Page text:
“The mesothelioma rate is usually one case per million people, so to have four at one plant is about a 900 percent increase to those having the disease,” he said.

Panatier said he believes there may been an appeal filed in the case, but that could take up to six months.

Written by Kenneth Dean, kdean@tylerpaper.com

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Verdict for 73 Million against Boston Scientific by Dallas County, Texas Jury

Great News for Victims of Vaginal Mesh Products!

Boston Scientific Corp. (BSX) was ordered to pay $73 million to a woman who said a defectively designed vaginal-mesh implant left her in constant pain, in the first award against the device maker over its incontinence slings.

Boston Scientific is liable for Martha Salazar’s injuries, which she blamed on the company’s Obtryx sling, jurors in Texas state court in Dallas said yesterday. They awarded her about $23 million in compensatory damages and $50 million in punitive damages, according to a court filing.

Boston Scientific had won the first two cases to reach trial over the Obtryx sling. The Natick, Massachusetts-based company faces more than 12,000 lawsuits in which women contend its vaginal mesh implants, including the slings, erode within the body. Organs may be damaged and pain can result, requiring surgery to remove the device, according to patients who sued.

“This woman was seeking help with minor urine leakage and wound up with a catastrophic, life-altering injury that required four major surgeries,” Salazar’s lawyer Dave Matthews said in a telephone interview. “It’s a tragedy that these slings are still on the market.”

Matthews said his client, a former property manager, can no longer sit comfortably or walk or exercise normally as a result of her injuries. Boston Scientific disagrees with the verdict and will appeal, saidKelly Leadem, a company spokeswoman.

FDA Order

The U.S. Food and Drug Administration ordered Boston Scientific, Johnson & Johnson (JNJ)and more than 30 other vaginal-implant makers in 2012 to study rates of organ damage and complications linked to the products. Many of the cases against Boston Scientific, J&J and C.R. Bard (BCR) Inc. have been consolidated before U.S. District Judge Joseph Goodwin in Charleston, West Virginia. Others have been filed in state courts in Delaware, New Jersey, Massachusetts, Missouri, Texas and California.

Boston Scientific and other makers of vaginal inserts targeted in suits had talks this year about settling cases over the devices, according to people familiar with the discussions.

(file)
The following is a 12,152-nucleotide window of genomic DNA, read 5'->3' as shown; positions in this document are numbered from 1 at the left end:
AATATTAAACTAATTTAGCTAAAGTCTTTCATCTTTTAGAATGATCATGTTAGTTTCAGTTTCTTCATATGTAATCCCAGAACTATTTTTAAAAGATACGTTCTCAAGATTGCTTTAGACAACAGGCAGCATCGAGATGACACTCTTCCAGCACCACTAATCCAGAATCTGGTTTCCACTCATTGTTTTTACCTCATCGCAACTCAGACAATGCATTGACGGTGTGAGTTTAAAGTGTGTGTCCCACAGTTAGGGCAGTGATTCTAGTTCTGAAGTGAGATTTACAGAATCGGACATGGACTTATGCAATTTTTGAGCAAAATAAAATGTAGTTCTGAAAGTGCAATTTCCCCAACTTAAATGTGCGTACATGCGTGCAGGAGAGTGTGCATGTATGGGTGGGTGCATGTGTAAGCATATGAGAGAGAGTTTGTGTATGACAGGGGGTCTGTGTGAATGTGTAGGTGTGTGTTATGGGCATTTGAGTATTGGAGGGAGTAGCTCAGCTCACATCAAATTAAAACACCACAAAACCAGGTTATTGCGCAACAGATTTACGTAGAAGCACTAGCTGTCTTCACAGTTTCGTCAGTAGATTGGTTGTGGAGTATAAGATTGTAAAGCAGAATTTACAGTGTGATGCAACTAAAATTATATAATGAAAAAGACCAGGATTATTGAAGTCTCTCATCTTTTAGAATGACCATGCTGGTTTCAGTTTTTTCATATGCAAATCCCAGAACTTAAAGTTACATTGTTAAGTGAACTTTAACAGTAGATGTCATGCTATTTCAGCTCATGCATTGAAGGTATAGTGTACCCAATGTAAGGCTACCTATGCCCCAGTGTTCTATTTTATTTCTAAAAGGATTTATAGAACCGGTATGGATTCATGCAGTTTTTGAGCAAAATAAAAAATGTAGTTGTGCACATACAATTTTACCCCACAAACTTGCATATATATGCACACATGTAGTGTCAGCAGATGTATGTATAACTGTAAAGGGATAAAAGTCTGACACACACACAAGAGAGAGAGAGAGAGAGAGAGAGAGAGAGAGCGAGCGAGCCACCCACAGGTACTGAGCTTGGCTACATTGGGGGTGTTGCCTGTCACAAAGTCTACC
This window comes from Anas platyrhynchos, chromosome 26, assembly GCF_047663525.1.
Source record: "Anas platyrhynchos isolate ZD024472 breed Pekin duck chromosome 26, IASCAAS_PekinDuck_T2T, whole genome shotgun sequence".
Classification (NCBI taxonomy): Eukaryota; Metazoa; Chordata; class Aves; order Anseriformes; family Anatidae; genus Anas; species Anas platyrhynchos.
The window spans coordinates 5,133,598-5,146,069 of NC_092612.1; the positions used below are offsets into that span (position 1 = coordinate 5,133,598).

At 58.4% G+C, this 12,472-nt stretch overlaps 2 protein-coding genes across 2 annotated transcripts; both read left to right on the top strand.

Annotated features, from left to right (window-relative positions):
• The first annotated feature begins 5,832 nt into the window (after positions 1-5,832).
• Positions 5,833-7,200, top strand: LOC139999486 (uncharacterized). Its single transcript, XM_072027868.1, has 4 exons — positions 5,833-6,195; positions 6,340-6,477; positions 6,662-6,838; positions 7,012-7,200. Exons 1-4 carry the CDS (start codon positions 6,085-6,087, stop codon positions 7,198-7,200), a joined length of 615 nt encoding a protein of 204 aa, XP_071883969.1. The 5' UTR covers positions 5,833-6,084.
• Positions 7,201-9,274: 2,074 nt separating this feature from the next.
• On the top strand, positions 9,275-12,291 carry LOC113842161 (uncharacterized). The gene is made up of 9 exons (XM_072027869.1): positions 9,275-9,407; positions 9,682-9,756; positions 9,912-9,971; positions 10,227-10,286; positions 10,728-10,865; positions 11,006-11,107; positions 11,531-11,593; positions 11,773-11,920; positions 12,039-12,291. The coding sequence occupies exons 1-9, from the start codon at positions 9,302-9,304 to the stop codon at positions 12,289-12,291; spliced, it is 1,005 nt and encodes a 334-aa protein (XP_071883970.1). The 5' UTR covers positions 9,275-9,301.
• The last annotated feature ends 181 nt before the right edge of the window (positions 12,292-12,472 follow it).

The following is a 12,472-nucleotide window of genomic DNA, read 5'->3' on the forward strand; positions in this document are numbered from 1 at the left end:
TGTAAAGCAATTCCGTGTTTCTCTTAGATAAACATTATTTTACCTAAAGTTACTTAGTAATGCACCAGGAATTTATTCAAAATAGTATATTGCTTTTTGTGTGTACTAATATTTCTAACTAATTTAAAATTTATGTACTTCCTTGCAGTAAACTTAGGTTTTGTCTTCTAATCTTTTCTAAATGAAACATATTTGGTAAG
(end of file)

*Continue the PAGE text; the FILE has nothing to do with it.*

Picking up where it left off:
Endo International Plc (ENDP) agreed in April to pay $830 million to resolve about 20,000 lawsuits alleging its vaginal-mesh inserts eroded in some women and left them incontinent and in pain.

Gross Negligence

Juries in New Jersey and West Virginia over the past year have ruled that J&J and Bard implants caused women’s injuries and ordered the companies to pay a total of more than $13 million in damages.

In Salazar’s case, the Dallas jury returned with a verdict the same day it began deliberations, finding Boston Scientific’s sling suffered from a faulty design. The panel also found company officials failed to properly warn patients and doctor’s about the insert’s health risks.

Jurors said Boston Scientific’s handling of the slings amounted to gross negligence, which Mathews said allowed the jury to award punitive-damages.

During the two-week trial before Texas District Judge Ken Molberg, Matthews said he asked the jury to award Salazar $14 million for her injuries and her pain and suffering.

As part of the evidence in the case, Matthews presented an August 2000 e-mail from Alex Robbins, a Boston Scientific executive, in which he tells salespeople to ignore a company-funded study raising questions about the sling’s safety.

“I certainly wouldn’t hand this out to any physicians,” Robbins said in the e-mail.

The case is Salazar v. Lopez, No. DC-1214349, District Court for Dallas County, 95th Judicial District of Texas (Dallas).

To contact the reporter on this story: Jef Feeley in Wilmington, Delaware atjfeeley@bloomberg.net

To contact the editors responsible for this story: Michael Hytha at mhytha@bloomberg.net David E. Rovella, Sophia Pearson